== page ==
The arctic chill these last few weeks was so unusual it inspired K-State researchers to launch a new monitoring tool.
K-State climatologist Mary Knapp said her team built a new online freeze monitor just for this winter weather event. She said this new model can track how many hours temperatures stay below certain thresholds, such as below freezing or below zero.
“For a two-week period, from Feb. 3-17, at 10 a.m. the total number of hours in that timeframe is 336,” Knapp said. “Of those hours, 280 of them were below the freezing mark.”
Additionally, Knapp said 138 of those 336 hours saw temperatures below 12 degrees. In a period from Thursday to Wednesday, Knapp said the freeze monitor model observed 74 hours below zero degrees.
“That’s just over three days,” Knapp said. “Out of the week, almost half of it was below zero.”
From Sunday to Wednesday, the team recorded 33 hours with temperatures of -5 degrees. Knapp said earlier versions of the freeze monitor could only view variations between a 24-hour period. She said her office realized they needed to expand beyond a 24-hour period so people could track freezing temperatures for a longer timeframe. This updated freeze monitor can be found on the K-State Mesonet website.
Manhattan on Tuesday set another new record low temperature for the date.
The temperature hit -18 degrees early in the morning, according to the Kansas Weather Data Library based at K-State. The city also saw a new record for the coldest high temperature for the date at -2 degrees.
The temperature had hit a record low on Monday as well, reaching -11 degrees. The all-time record low for Manhattan is -31 degrees, set in January 1947. Knapp said, since record-keeping began in Manhattan in 1857, this cold spell is the second-longest run where high temperatures were below 12 degrees. She said four of the top ten coldest stretches in Kansas were recorded in February. The number one coldest stretch of weather for Kansas was observed in 1983, from Dec. 18-25, with eight days at 12 degrees or below.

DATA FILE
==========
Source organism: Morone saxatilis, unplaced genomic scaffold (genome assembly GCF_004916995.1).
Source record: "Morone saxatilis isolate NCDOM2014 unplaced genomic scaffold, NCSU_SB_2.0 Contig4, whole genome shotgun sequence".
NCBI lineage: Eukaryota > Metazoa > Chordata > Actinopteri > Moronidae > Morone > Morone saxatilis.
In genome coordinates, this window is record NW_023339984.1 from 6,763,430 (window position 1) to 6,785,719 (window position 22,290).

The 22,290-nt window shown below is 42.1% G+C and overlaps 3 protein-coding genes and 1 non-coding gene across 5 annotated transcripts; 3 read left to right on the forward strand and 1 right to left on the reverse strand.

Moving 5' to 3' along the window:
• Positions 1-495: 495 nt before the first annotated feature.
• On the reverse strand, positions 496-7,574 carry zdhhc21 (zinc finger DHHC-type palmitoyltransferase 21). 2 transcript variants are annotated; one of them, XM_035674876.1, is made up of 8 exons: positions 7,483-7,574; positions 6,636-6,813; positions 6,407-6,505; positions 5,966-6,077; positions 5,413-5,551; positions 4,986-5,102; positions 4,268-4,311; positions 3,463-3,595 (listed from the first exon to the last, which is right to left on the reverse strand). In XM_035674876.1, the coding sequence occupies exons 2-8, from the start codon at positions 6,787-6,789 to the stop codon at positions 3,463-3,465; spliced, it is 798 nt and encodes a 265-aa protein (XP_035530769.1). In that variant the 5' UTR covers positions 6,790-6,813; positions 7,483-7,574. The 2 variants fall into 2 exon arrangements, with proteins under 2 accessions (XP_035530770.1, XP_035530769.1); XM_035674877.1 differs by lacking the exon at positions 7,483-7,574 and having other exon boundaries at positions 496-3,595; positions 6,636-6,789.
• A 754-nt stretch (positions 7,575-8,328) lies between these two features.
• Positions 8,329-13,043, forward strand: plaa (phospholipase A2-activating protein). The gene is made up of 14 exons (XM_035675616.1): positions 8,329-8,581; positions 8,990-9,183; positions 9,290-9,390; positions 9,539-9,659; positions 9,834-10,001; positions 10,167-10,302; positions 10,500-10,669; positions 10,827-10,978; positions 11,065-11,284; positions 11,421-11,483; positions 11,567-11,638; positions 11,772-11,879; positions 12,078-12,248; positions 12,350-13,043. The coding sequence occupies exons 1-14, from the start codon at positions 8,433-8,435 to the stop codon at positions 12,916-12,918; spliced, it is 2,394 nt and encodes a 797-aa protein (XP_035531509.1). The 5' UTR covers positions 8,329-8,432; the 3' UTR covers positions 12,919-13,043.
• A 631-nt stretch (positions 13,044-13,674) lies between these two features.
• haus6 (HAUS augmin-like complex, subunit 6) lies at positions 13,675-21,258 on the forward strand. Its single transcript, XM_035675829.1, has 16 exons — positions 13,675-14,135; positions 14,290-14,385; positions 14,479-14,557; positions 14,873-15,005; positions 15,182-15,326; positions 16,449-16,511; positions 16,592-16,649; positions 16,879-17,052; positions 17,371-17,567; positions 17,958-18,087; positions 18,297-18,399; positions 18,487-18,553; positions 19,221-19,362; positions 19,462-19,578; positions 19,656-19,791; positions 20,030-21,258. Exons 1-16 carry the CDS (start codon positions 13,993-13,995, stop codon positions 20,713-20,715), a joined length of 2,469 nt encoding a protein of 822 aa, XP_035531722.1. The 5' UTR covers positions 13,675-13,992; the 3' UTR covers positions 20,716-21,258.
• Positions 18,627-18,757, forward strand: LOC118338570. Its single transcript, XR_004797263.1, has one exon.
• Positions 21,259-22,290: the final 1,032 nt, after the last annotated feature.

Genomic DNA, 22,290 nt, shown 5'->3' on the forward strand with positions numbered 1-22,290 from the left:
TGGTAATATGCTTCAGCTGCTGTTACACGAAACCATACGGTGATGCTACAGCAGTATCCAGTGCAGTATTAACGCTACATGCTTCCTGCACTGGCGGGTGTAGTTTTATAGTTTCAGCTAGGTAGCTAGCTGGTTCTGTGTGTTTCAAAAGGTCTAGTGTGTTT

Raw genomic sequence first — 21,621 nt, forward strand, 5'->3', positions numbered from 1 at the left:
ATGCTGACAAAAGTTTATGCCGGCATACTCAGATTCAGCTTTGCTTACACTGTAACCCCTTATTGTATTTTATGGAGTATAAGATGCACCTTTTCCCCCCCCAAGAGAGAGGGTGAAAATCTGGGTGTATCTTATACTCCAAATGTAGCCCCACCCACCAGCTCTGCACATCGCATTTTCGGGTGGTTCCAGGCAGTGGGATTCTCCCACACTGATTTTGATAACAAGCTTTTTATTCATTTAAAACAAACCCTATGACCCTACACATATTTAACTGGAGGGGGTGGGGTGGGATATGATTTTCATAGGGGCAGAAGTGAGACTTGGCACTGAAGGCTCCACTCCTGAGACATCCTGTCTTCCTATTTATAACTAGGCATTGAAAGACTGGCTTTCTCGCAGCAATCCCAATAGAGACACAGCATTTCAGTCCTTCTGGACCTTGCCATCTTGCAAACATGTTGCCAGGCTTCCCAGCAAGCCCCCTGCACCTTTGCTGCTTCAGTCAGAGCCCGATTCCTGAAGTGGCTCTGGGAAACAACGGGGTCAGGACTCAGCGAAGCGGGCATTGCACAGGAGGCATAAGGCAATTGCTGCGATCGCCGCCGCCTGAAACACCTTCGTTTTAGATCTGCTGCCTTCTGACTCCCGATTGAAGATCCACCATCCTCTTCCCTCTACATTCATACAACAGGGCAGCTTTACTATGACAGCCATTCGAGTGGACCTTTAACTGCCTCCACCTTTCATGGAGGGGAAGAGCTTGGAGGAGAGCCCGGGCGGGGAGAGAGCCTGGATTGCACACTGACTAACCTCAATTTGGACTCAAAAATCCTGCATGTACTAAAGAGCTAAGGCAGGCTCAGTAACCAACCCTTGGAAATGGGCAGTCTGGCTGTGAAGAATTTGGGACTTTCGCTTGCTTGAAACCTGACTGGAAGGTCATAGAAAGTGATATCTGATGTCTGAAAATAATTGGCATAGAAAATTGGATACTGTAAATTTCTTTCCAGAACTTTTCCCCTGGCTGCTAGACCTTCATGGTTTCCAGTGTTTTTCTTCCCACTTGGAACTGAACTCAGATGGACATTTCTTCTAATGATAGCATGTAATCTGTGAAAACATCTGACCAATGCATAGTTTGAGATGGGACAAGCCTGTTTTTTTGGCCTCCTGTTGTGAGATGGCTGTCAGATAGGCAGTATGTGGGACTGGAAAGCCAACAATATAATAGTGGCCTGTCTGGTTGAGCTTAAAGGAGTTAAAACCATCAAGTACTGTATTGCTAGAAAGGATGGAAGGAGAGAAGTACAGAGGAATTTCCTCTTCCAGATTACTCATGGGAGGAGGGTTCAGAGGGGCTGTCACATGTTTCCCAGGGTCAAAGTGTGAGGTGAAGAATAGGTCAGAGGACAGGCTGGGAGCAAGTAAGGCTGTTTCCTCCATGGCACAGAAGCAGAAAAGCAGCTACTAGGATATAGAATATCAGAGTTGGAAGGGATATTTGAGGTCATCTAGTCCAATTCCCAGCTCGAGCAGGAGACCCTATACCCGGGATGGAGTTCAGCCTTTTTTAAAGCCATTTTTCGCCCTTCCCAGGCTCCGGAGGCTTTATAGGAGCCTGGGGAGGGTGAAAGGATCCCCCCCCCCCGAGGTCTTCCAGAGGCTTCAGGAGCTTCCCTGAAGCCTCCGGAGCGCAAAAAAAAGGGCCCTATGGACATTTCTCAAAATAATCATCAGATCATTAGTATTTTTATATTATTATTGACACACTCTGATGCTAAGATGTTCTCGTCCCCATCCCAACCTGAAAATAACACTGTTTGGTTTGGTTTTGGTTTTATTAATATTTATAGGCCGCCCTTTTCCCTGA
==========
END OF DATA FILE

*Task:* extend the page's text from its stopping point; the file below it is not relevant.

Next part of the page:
Knapp said the snowfall observed locally in the past week had low water content, which led to a lighter and more powdery snow. She said that snow will dissipate more quickly under direct sunshine, but it can still cause a problem.
“It can pack down and lead to an ice layer on roads and sidewalks,” Knapp said. “People need to be aware of unexpected icy conditions.”
Knapp also strongly discouraged people from walking or skating on iced-over bodies of water. She said the ice layers on rivers, lakes, and ponds is unstable, and the thickness of the ice can fluctuate depending on what is going on underneath the surface.
“You can have moving water underneath, there might be a school of fish in a certain spot, or there might be some other component which makes it look like it’s good, but really it isn’t,” Knapp said.
The weather was already looking up Wednesday with a high temperature of 19 degrees and a low of 2. Temperatures in the next week are forecast to reach as high as 55 on Tuesday, with lows hovering around the freezing mark. Knapp said this Arctic blast felt particularly painful because of milder conditions in December and January.
“Basically, we hadn’t acclimated to winter conditions until February, and this stretch gave us a brutal introduction to winter,” Knapp said.